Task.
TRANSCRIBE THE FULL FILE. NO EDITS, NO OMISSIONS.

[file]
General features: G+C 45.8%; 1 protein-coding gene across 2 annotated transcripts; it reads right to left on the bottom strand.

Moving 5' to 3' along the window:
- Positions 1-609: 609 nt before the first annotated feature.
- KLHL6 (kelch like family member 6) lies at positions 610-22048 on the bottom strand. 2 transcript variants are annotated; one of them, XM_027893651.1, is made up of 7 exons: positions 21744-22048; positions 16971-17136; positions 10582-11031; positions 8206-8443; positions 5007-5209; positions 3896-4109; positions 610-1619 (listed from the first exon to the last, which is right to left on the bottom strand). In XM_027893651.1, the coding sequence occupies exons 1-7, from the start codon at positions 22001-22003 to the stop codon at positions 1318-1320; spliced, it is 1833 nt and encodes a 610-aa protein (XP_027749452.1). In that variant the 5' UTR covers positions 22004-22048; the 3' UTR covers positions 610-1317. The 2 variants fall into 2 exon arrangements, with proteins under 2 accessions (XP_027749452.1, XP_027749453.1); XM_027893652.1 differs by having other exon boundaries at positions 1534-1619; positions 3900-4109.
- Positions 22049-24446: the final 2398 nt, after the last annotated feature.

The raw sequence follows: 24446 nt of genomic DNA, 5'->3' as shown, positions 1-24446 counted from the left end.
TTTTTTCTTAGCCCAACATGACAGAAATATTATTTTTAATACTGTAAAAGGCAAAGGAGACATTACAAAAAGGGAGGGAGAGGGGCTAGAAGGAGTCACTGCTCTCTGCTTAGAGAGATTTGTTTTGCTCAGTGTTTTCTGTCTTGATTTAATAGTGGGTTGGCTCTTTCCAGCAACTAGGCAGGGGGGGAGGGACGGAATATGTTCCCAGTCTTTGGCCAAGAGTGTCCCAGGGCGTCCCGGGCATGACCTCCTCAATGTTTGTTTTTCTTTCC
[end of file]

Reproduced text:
General features: G+C 45.8%; 1 protein-coding gene across 2 annotated transcripts; it reads right to left on the bottom strand.

Moving 5' to 3' along the window:
- Positions 1-609: 609 nt before the first annotated feature.
- KLHL6 (kelch like family member 6) lies at positions 610-22048 on the bottom strand. 2 transcript variants are annotated; one of them, XM_027893651.1, is made up of 7 exons: positions 21744-22048; positions 16971-17136; positions 10582-11031; positions 8206-8443; positions 5007-5209; positions 3896-4109; positions 610-1619 (listed from the first exon to the last, which is right to left on the bottom strand). In XM_027893651.1, the coding sequence occupies exons 1-7, from the start codon at positions 22001-22003 to the stop codon at positions 1318-1320; spliced, it is 1833 nt and encodes a 610-aa protein (XP_027749452.1). In that variant the 5' UTR covers positions 22004-22048; the 3' UTR covers positions 610-1317. The 2 variants fall into 2 exon arrangements, with proteins under 2 accessions (XP_027749452.1, XP_027749453.1); XM_027893652.1 differs by having other exon boundaries at positions 1534-1619; positions 3900-4109.
- Positions 22049-24446: the final 2398 nt, after the last annotated feature.

The raw sequence follows: 24446 nt of genomic DNA, 5'->3' as shown, positions 1-24446 counted from the left end.
TTTTTTCTTAGCCCAACATGACAGAAATATTATTTTTAATACTGTAAAAGGCAAAGGAGACATTACAAAAAGGGAGGGAGAGGGGCTAGAAGGAGTCACTGCTCTCTGCTTAGAGAGATTTGTTTTGCTCAGTGTTTTCTGTCTTGATTTAATAGTGGGTTGGCTCTTTCCAGCAACTAGGCAGGGGGGGAGGGACGGAATATGTTCCCAGTCTTTGGCCAAGAGTGTCCCAGGGCGTCCCGGGCATGACCTCCTCAATGTTTGTTTTTCTTTCC